For a litany of practical and personal reasons, some New Jersey married couples choose to separate but are not ready to file for divorce. While separation is not required in order to file for a divorce, signing a formal separation agreement can offer some distinct legal and financial benefits if you and your spouse choose to eventually seek a divorce, or instead if you are able to reconcile your differences and give your marriage a second chance.
The separation and divorce attorneys of Jacobs Berger take pride in offering personalized and dynamic legal services to our clients. Our firm is built on the attorney-client relationship first and foremost, and we believe in being accessible to our clients during and after business hours. Lean on the experience we have cultivated through successfully serving local clients with their divorce and separation needs.
Call our office today for a confidential and comprehensive Strategic Planning Session with one of our qualified divorce attorneys regarding your separation agreement and to learn more about how we can best serve your needs.
Separation and Divorce Lawyers Define Separation Agreements
Separation agreements are similar to divorce agreements in many ways. They are both legal agreements between spouses which can cover a litany of legal issues including child custody, alimony, division of assets, and more. This leads many clients to ask our Denville separation and divorce lawyers: why bother with a separation agreement at all?
Time does not stand still during divorce proceedings. Even the fastest turnarounds involve approximately two (2) months between initial divorce filing and finalization. In many cases, the divorce timeline can extend well beyond a year. For some individuals who are separated but not legally divorced, waiting for the financial assistance of child support and/or alimony simply isn’t a viable option.
Along those lines, there are some couples who may willfully separate for an extended period of time. Legal separation in New Jersey is also an oft-cited grounds for no-fault divorce. Spouses may file for an easier and simpler no-fault divorce if they have been residing in different homes for a minimum of 18 consecutive months. No matter the underlying reasons, if you and your spouse are separated but not yet divorced, separation agreements can be an enormous help.
What Can be Resolved as Part of a Separation Agreement?
Our Morris County separation and divorce attorneys have helped clients write separation agreements covering all of the following issues and more:
- Alimony – temporary alimony during divorce proceedings and spousal support during separation are both legal and enforceable within a separation agreement
- Child Support – similar to alimony, temporary child support accommodations are common during divorce proceedings. The amount to which you are owed or which you must pay is dependent on a number of factors including the gross income of both co-parents and terms of your child custody agreement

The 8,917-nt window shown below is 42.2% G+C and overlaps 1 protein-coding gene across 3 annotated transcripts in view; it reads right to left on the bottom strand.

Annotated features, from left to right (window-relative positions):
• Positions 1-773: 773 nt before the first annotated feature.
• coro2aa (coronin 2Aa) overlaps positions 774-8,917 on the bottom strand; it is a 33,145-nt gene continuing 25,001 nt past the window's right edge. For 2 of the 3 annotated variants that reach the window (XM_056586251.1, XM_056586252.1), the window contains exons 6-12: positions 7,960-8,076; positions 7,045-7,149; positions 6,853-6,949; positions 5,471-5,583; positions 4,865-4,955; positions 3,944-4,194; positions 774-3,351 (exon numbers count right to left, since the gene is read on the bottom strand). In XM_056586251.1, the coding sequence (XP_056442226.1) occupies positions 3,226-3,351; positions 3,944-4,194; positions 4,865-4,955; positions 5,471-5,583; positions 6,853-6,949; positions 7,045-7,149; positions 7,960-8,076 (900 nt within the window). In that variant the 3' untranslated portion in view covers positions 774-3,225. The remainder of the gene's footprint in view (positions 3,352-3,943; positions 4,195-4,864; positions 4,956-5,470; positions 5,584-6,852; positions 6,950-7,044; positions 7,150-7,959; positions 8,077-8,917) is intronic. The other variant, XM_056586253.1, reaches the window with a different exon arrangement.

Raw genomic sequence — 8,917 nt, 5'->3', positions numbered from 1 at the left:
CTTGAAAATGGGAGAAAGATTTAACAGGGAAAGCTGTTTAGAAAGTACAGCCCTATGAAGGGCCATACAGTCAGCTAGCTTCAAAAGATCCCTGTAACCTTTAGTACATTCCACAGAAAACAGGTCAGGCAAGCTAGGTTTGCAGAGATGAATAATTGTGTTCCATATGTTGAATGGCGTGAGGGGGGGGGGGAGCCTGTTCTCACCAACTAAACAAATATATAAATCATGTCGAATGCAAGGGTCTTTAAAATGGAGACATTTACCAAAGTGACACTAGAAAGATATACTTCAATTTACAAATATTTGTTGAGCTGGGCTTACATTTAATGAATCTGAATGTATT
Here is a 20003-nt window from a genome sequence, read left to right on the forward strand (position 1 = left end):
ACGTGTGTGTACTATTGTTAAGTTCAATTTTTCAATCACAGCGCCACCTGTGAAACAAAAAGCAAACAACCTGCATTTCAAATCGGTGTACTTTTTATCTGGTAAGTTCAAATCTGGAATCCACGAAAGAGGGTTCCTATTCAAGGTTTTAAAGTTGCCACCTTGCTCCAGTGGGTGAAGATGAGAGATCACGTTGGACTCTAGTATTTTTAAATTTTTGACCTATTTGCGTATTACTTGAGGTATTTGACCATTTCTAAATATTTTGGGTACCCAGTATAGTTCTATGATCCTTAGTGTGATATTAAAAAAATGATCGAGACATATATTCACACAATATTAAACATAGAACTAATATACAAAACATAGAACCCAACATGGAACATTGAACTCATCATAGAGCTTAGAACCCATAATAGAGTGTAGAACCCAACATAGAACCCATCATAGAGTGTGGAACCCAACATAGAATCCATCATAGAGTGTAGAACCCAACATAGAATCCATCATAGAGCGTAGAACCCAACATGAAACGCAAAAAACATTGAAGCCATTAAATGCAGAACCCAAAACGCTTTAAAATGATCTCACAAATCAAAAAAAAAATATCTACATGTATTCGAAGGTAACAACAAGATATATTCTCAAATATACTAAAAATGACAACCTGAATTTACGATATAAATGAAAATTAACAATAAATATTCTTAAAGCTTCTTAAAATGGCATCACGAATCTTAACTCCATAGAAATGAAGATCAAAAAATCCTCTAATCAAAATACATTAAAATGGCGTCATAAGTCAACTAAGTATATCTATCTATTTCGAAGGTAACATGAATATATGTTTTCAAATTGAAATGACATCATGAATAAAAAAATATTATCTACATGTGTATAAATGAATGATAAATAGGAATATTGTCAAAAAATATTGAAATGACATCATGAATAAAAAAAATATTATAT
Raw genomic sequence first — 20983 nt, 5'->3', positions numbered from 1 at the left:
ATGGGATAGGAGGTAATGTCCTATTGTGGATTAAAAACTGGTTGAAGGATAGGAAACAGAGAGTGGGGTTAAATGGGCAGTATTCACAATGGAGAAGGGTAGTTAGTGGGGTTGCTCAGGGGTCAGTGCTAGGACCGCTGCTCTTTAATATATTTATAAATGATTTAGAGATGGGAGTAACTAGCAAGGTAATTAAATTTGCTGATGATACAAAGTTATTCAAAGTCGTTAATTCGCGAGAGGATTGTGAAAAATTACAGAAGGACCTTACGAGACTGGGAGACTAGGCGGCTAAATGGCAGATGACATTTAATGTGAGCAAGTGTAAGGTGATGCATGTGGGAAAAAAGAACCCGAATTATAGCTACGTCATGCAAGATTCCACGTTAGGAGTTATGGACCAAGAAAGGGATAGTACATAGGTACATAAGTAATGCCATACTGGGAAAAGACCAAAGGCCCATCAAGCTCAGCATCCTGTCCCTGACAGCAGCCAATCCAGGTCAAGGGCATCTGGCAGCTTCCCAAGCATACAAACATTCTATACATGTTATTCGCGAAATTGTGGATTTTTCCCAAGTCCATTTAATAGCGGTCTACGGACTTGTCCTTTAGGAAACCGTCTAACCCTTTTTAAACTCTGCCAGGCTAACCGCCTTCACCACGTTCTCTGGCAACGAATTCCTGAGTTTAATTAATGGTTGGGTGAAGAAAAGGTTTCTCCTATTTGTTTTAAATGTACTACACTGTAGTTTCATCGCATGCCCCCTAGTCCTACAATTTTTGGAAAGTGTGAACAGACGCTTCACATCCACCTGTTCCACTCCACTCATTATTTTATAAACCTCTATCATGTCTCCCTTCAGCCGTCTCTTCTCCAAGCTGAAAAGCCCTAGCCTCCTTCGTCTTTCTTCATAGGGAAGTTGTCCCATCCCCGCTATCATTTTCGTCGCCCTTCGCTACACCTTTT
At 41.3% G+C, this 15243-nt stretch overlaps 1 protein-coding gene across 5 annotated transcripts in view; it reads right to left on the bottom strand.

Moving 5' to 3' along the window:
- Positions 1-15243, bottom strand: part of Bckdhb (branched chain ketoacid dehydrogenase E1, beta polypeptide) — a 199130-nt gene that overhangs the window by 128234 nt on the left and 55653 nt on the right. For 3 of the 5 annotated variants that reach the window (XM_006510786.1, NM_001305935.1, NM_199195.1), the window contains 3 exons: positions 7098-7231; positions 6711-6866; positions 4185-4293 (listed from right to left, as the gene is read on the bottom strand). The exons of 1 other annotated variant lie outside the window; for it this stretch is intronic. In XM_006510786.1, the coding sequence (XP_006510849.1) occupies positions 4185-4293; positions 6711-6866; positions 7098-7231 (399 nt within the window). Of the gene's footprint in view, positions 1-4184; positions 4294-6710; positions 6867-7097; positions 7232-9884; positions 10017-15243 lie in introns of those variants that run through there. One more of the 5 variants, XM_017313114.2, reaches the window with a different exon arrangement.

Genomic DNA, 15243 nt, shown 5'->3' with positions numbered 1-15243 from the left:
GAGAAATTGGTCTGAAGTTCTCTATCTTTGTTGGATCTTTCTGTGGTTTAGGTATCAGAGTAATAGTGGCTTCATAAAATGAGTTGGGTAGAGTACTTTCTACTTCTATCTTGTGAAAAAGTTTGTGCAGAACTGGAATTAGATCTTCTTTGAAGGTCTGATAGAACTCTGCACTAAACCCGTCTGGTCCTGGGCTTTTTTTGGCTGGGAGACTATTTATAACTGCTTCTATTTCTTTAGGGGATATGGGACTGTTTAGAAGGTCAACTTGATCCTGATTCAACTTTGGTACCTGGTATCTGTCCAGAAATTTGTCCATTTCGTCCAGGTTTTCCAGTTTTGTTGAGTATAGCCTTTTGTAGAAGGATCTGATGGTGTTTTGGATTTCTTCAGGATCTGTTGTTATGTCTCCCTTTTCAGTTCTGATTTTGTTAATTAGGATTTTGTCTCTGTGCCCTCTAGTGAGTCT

- Child Custody – spouses generally choose sole custody, shared custody, or joint custody arrangement for physical custody of children
- Equitable Division of Assets – separation includes no longer living under the same roof, and therefore your separation agreement will often resolve the division of your marital property
Separation Attorneys Discuss the Impact of Separation Agreements on Divorce
As may be apparent from previous sections, many of the same issues generally addressed in divorce agreements are included in separation agreements. However, it is not necessarily the case that the terms of your separation agreement will become the terms of your eventual divorce agreement.
For most separated couples, their separation agreement will be revisited as they navigate the divorce process. For some divorcing spouses, the terms of their separation agreement have been going well during the separation and they may wish to continue without much change. Neither spouse is bound to the terms of a separation agreement going into divorce, and the terms may be re-negotiated as part of your divorce via litigation, mediation, or arbitration.
It is also possible that your separation agreement may be set aside before a divorce or reconciliation. In other words, it is possible to legally modify or even terminate your separation agreement. Arguments that may be used to set modify or terminate a separation agreement include:
- Failure to equitably divide marital assets
- Terms of the agreement are unconscionable (fundamentally unfair and unreasonable)
- Agreement was entered into under threat or coercion
- A mutual misunderstanding led to an unenforceable agreement
Contact our Separation Agreement Attorneys Today
At Jacobs Berger, our separation agreement attorneys see each case we take as an opportunity to help our clients build a solid foundation for themselves and for their family. Our firm does not believe in the cookie-cutter legal solutions offered by some other firms. Our dedication to providing flexible and effective legal services has allowed us to help clients draft successful separation agreements across New Jersey.
To learn more about legal separations, divorce, or any other family law concerns, please contact us online or through our Morristown offices by calling (973) 710-4366 today for a comprehensive and confidential Strategic Planning Session with one of our qualified separation and divorce attorneys.